Jessica Berry, Deseret Morning News
Stupidity and sadness, cancer and bad golf scores. In the world according to transhumanism, these and other human frailties will eventually go the way of scurvy. Also on the horizon: immortality.
The possibilities are either tantalizing or terrifying, depending on your point of view. Transhumanists embrace a future in which everyone has the right to live a life beyond current biological limitations. Their detractors argue that all these radical enhancements will make us less human.
That depends on what you mean by "human," say transhumanists, whose very name suggests a species in flux.
As the World Transhumanist Association notes on its Web site, transhumanism is based on the premise that "the human species in its current form does not represent the end of our development but rather a comparatively early phase." Eventually, say transhumanists, we may indeed become "posthuman" such an amalgamation of nanotechnology and neuropharmaceuticals, so changed by our interface with microchips and nanorobots, so much smarter, happier and healthier, that we hardly would be recognizable to early 21st century eyes.
It's science fiction based on science fact, a trajectory that begins with emerging technologies like cyberkinetic chips and gene therapy, says James Hughes, president of the World Transhumanist Association and author of "Citizen Cyborg." Actually, says Hughes, that trajectory began as soon as our Paleolithic ancestors started taking care of everyone who was toothless, a point at which we first transcended natural selection, he says. We have relied on technologies of one sort or another for millennia from eye glasses to antibiotics to continually make ourselves better than we naturally are.
But where do we draw the line? Or should we draw a line at all?
How smart should we be allowed to be? How tall? How happy? If we can make depressed people less depressed, should we make happy people more happy? If we can make our children healthier and smarter, if we can eliminate much of the suffering in the world through technology, do we have a moral responsibility to do so? Or do we have a moral responsibility to speak out against it?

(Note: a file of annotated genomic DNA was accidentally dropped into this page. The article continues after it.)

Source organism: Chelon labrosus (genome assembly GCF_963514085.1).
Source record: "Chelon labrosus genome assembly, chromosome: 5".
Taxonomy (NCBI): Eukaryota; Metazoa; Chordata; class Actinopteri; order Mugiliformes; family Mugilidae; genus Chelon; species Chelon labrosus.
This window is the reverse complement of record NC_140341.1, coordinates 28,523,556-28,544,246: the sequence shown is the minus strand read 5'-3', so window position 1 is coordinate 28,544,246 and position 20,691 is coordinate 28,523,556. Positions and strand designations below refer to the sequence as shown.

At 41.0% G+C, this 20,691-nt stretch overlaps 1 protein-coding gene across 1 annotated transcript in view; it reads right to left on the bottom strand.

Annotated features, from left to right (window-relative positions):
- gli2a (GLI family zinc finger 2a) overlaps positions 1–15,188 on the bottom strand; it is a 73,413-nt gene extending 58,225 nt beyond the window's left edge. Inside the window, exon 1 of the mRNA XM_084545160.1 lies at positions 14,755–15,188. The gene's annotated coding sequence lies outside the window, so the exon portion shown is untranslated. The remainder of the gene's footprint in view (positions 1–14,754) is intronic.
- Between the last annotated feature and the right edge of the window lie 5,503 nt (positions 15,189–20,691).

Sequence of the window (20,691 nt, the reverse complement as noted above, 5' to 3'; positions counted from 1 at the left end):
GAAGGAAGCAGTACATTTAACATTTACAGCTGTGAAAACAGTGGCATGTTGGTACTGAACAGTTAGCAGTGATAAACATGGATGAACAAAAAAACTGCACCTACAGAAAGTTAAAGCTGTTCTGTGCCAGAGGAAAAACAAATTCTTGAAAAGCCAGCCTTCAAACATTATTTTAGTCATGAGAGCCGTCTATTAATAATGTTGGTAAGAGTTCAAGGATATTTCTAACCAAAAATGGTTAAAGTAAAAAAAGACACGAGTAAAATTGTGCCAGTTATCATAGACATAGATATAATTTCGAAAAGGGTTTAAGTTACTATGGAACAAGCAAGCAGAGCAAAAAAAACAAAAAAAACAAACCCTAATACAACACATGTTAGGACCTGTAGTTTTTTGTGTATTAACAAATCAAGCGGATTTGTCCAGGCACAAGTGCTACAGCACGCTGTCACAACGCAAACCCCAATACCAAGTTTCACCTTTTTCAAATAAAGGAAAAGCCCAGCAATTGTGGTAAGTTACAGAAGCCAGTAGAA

These questions and hundreds of others will face humanity in the decades to come. There will likely come a time in the not-so-distant future when we will look back on simpler issues steroid use by baseball players, for example with a certain nostalgia for simpler times.
Jeremy Jones, a University of Utah senior majoring in philosophy, is writing his honors thesis on the fuzzy distinction between treatment and enhancement. A treatment, for example, would be a drug to help Alzheimer's patients improve their failing memories. "Of course we would say 'Let's let Grandpa use it, to bring him back so he can be a functioning part of society,' " Jones says.
But what if the same drug could help a college student, as Jones says, "catch an edge"? At what point is the drug the mental equivalent of muscle-building steroids? "These conditions exist on a continuum," he says. "That's why it's so hard to draw the line."
The same dilemma will exist when we figure out how to give people a genetic tweak so they won't ever get dementia," says "Citizen Cyborg" author Hughes. On the one hand, it's a medical therapy. On the other, it's a way of fiddling with the natural aging process.
"Bio-Luddites" is what Hughes calls people who want to ban the technologies and drugs that would help humans live beyond their current potential. "There are people who are mobilizing to ban these technologies; we would do well not to underestimate them," says Hughes, who also teaches health policy at Trinity College in Hartford, Conn.
"Bioconservatives are very attached to four score and six, and the IQ, as definitions of what it means to be human," he says. "But what it means to be human is to push all those boundaries." Just look how far we've come from our agricultural ancestors, who "were flea-bitten and had short lives," he adds.
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